Environmental factors are responsible for more than 3000 premature deaths a year in New Zealand, and a large number of other ongoing health issues. Many of these could potentially be avoided.
New research published by the World Health Organisation (WHO) shows that many of the health issues caused from the physical, chemical and biological factors in a person's environment are actually avoidable.
Globally, the report states that almost one in four deaths were linked to unhealthy environments and that environmental risks now contribute to more than 100 of the world's most dangerous diseases, killing 12.6 million people a year.
In 2012 in New Zealand, 3137 deaths, 11 per cent, were attributable to environmental factors.
The biggest change in the WHO data over the past 10 years has been the increase in the number of deaths from non-communicable diseases including strokes, cancers and heart disease - which make up two-thirds of the global total.
Cancer is the leading cause of premature death, with one-third of people living in industrialised countries expected to develop the disease. The WHO estimates that 19 per cent of all cancers are attributable to environmental factors, and therefore many cases are potentially preventable. Unsurprisingly, the report identifies smoking as the greatest risk factor for developing lung cancer. Other than smoking, though, lung cancer deaths were associated with indoor and outdoor air pollution sources, including the burning of wood for heat and car exhaust fumes.
The report also links 35 per cent of heart disease cases to environmental factors. Clearly our surroundings have a significant impact on our health, and not just the outdoors as 18 per cent of heart disease cases were linked directly to the environmental causes inside the home. With us spending more than 90 per cent of our time indoors, the effect of our indoor environment on our health is important.
To illustrate how simple changes can reduce the risk of health issues, consider how we heat our homes. Some common forms of heating - unflued gas heaters in particular - cause elevated levels of humidity and condensation, creating moisture as a byproduct of the gas combustion. The condensation in turn can lead to potentially harmful mould growth which can cause respiratory issues such as infections, asthma and allergies. A Housing, Heating and Health Study in New Zealand found that installing a heat pump in place of a gas heater resulted in a significant reduction in indoor condensation and mould growth, which then reduced the associated health risks.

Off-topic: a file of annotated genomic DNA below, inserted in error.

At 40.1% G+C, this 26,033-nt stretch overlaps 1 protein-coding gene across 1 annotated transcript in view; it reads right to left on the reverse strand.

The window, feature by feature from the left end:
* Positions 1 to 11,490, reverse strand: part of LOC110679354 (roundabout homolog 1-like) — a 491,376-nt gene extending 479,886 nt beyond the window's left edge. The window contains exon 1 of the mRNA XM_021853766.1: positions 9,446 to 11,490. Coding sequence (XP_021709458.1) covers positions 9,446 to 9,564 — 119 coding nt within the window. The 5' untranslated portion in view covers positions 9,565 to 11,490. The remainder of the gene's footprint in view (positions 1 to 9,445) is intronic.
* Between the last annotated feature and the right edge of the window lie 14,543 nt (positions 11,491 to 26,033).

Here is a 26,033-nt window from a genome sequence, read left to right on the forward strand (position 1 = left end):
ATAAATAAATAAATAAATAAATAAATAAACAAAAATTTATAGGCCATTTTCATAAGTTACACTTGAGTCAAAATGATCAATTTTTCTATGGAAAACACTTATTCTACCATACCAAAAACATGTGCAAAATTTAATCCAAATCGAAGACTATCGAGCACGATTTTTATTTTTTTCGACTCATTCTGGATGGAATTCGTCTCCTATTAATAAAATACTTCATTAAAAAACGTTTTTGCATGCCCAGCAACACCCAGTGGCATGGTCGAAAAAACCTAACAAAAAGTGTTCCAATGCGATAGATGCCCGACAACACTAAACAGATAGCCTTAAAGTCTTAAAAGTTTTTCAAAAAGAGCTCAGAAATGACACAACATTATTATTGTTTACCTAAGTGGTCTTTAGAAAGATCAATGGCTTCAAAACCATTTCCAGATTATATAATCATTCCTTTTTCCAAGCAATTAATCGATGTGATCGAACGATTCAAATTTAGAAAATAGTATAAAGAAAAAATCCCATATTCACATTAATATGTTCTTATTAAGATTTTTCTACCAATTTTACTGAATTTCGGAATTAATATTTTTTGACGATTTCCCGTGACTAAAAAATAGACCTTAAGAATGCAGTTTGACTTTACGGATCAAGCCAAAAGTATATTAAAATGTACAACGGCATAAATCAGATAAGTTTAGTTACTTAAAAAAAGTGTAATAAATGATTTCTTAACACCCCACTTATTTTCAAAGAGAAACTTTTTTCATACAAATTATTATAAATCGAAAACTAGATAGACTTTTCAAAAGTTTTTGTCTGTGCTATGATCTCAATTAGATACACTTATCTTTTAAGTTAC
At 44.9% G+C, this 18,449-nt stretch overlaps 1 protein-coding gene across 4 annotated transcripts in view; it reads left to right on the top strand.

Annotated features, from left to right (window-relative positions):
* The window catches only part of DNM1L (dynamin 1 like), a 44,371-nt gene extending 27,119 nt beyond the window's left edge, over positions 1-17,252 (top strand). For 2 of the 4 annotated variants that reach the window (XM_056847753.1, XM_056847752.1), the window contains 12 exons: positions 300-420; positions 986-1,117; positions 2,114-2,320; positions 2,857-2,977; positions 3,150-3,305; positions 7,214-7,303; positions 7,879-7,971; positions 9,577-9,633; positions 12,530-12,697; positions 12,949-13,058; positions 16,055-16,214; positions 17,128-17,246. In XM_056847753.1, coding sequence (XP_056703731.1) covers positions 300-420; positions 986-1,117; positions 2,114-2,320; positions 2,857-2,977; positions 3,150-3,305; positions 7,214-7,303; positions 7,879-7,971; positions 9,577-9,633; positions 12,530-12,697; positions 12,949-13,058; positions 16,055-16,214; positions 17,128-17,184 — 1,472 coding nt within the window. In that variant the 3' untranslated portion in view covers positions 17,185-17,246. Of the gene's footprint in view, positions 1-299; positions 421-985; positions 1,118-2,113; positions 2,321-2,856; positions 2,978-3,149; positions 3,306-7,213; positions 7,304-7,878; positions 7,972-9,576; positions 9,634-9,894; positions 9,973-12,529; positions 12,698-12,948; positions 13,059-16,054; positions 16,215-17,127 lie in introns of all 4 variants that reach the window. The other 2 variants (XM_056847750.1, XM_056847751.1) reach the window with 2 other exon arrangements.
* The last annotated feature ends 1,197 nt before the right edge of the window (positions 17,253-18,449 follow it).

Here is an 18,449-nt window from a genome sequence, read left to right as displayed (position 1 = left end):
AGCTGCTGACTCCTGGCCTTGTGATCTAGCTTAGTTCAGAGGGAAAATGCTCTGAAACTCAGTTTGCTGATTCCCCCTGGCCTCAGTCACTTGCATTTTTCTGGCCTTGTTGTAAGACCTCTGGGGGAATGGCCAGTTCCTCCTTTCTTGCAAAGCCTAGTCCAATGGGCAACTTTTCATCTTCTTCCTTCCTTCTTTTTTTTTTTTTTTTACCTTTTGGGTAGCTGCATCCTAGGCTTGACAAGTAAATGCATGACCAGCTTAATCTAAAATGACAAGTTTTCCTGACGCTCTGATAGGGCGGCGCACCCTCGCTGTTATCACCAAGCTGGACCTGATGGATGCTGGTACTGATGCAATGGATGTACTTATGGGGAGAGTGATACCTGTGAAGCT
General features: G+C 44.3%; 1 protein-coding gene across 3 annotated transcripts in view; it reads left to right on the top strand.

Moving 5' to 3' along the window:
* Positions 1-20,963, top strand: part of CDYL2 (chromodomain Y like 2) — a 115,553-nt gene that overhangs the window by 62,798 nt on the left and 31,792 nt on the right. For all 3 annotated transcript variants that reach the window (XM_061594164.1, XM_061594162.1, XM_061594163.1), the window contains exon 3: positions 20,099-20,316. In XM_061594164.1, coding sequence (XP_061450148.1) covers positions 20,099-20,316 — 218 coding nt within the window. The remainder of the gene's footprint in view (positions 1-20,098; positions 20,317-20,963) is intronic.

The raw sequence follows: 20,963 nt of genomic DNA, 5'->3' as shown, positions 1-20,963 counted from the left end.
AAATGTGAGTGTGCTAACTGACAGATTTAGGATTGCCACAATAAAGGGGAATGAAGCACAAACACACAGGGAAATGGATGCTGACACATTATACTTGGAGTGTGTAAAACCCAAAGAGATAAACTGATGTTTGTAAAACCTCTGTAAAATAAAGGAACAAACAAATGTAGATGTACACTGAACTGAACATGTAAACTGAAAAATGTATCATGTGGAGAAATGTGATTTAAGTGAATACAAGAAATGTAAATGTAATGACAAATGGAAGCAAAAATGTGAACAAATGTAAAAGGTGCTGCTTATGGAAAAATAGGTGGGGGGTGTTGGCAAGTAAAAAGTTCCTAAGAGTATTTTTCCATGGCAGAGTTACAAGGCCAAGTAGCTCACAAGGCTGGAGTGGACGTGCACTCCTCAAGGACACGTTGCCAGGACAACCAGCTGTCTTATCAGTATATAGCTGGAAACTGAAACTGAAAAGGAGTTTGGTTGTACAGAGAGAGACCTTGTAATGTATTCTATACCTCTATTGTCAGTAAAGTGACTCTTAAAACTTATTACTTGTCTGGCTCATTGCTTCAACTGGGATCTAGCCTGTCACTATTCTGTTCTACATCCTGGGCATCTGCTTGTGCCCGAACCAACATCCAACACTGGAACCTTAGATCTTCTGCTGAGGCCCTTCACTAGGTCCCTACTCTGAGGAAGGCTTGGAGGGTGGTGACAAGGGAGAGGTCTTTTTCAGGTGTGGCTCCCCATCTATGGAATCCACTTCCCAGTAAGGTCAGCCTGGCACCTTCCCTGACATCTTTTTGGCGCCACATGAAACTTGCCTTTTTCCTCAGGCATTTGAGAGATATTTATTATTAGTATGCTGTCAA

A larger proportion of New Zealand rental accommodation uses unflued gas heating as the main heating source compared to owner-occupied properties. Despite representing only a third of the homes in New Zealand, rental properties house approximately half of New Zealand's under-5s and 34 per cent of these homes have shown some level of subjective dampness.
According to the WHO report, the young and elderly are most susceptible to the impacts of environmental factors on their health, in particular respiratory problems caused by indoor factors. A relatively simple change in the way we heat our homes could potentially have a significant health impact for those identified as being most at risk.
Despite fairing relatively well in the report when compared with some other countries, New Zealand still has plenty of room for improvement. Locally, the 2012 Health and Air Pollution study showed that harmful emissions from vehicles caused 256 premature deaths a year, resulting in $934 million annually in social costs covering hospital admissions and restricted activity days. The data shows there are potentially significant gains by reducing the risk factors in our environments, inside and out.
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